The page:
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Meaning of “unfair” in the English Dictionary

"unfair" in British English

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unfairadjective

uk   /ʌnˈfeər/  us   /ʌnˈfer/
B1 not ​treatingpeople in an ​equal way, or not ​morallyright: an unfair ​system [+ to infinitive] It's unfair to ​blame Robert.

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unfairly
adverb uk   /ʌnˈfeə.li/  us   /ʌnˈfer.li/
unfairness
noun [U] uk   /ʌnˈfeə.nəs/  us   /ʌnˈfer.nəs/
(Definition of unfair from the Cambridge Advanced Learner’s Dictionary & Thesaurus © Cambridge University Press)

"unfair" in American English

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unfairadjective

 us   /ʌnˈfeər/
not ​fair : It ​seems unfair to ​tax you both where you ​work and where you ​live.
unfairly
adverb  us   /ʌnˈfer·li, -ˈfær-/
The ​company unfairly ​denied her ​medicalbenefits.
unfairness
noun [U]  us   /ʌnˈfer·nəs, -ˈfær-/
(Definition of unfair from the Cambridge Academic Content Dictionary © Cambridge University Press)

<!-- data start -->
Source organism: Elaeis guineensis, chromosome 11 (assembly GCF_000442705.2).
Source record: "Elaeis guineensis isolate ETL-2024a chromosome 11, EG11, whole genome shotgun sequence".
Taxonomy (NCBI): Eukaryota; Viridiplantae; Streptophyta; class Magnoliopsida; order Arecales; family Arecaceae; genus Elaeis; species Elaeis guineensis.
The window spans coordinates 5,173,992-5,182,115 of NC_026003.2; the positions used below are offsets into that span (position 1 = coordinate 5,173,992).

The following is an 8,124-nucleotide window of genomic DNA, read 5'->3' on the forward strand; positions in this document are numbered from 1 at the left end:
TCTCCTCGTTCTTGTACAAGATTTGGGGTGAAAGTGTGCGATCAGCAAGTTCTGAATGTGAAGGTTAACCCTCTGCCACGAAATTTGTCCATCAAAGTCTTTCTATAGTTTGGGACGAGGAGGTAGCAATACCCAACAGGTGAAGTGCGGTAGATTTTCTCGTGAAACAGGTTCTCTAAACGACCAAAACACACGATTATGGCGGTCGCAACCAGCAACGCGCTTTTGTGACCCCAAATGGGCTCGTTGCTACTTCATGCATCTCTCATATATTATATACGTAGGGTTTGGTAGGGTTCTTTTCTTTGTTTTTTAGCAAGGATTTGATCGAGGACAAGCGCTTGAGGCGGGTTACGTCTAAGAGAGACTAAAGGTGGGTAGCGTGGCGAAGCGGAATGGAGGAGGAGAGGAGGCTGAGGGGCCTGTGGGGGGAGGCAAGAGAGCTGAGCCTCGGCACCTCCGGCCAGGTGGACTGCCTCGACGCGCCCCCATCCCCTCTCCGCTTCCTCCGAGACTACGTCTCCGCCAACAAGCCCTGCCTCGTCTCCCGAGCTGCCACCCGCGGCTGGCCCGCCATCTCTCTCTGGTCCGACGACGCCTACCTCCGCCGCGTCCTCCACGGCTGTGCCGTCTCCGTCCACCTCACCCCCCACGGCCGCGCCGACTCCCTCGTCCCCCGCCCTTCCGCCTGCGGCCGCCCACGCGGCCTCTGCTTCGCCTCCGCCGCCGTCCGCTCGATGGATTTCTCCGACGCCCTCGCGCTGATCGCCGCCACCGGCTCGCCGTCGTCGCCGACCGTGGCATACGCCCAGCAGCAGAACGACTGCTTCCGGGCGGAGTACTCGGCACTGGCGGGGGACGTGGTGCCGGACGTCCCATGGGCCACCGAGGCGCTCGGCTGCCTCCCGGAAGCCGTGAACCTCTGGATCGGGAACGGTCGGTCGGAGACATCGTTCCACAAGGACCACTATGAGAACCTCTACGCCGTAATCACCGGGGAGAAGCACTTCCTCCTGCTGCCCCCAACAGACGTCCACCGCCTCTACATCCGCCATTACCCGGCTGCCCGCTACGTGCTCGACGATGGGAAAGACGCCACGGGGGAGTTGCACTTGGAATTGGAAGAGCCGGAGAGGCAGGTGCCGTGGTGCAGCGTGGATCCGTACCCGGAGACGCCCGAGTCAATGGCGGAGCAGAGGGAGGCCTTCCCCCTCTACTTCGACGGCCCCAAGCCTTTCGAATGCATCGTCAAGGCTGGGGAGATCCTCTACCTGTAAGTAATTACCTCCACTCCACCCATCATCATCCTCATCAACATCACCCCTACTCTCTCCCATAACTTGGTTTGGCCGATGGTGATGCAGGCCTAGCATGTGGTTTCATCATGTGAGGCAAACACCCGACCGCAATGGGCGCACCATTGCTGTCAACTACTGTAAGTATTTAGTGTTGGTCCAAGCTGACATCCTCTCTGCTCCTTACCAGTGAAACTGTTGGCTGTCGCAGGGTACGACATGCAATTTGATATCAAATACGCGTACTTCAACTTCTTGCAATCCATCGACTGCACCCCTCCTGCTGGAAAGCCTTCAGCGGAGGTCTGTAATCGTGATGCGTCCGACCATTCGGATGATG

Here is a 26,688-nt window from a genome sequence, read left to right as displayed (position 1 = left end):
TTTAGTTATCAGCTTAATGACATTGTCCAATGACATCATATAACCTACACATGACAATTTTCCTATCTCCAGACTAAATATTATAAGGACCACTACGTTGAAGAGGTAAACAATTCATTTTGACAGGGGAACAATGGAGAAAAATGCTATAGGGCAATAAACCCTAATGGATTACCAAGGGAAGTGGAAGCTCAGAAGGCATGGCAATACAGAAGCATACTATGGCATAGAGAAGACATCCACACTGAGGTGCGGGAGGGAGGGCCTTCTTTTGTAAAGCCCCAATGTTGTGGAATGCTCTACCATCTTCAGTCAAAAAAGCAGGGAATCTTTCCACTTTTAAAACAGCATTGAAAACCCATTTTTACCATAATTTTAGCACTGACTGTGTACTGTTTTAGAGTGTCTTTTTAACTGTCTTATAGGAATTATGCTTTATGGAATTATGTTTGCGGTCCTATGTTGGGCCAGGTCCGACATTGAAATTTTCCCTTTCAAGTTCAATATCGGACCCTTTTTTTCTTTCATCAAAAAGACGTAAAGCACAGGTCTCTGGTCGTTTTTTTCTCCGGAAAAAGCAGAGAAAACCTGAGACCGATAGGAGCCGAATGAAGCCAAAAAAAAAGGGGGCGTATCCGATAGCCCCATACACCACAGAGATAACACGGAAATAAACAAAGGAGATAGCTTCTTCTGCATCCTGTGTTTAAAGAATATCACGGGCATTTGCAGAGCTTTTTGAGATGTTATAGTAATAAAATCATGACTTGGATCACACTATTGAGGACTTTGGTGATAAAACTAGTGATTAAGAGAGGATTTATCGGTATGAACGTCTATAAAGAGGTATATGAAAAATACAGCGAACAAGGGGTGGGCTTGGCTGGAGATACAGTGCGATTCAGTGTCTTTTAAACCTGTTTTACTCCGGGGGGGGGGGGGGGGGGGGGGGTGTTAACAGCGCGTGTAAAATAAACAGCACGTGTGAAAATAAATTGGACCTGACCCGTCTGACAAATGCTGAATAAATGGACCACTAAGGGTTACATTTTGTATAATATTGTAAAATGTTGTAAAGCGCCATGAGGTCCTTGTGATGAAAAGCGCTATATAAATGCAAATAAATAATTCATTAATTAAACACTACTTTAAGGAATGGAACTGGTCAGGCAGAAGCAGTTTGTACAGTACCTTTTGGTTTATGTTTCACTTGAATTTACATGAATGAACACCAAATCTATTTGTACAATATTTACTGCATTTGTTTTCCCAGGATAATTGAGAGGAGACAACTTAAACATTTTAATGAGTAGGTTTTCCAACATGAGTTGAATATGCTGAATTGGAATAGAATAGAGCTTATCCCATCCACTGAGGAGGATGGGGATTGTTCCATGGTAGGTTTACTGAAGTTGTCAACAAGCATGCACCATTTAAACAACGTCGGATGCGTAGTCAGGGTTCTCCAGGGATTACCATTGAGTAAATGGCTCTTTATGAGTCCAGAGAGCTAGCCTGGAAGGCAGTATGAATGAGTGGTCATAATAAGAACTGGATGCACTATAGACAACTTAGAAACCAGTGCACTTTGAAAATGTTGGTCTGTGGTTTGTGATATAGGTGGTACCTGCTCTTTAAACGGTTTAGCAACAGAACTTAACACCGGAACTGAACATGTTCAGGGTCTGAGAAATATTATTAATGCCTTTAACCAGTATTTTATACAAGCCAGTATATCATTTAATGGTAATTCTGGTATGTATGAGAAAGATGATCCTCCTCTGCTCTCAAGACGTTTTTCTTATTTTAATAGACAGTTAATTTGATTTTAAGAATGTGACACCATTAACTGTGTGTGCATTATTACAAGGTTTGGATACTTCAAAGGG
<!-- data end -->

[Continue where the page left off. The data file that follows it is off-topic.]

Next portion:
"unfair" in Business English

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unfairadjective

uk   us   /ʌnˈfeər/
not morally ​right, or not ​treatingpeople in an ​equal way: Businesses argue that the ​taxidea is unfair because it is ​based on ​revenue, rather than ​profit. We will not ​accept unfair ​treatment of ​individuals whether it be because of race, sex, age or religion. Critics of the ​billthink that new ​serviceproviders will be given an unfair ​advantage over ​cablecompanies with existing ​franchiseagreements. unfair ​competition/​practices/​subsidiesbe/seem unfair to do sth It is unfair to ​judgeinfrastructureservices on the ​basis of ​return on ​investment.be/seem unfair that It seems unfair that the Scottish and Irish fishing ​industries should be ​hardesthit when other EU countries have also ​contributed to the over-fishing problem. grossly/really unfair
unfairly
adverb
Some ​departmentsclaim that they were ​treated unfairly in the ​reorganization.
(Definition of unfair from the Cambridge Business English Dictionary © Cambridge University Press)
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“unfair” in British English

“unfair” in American English

“unfair” in Business English

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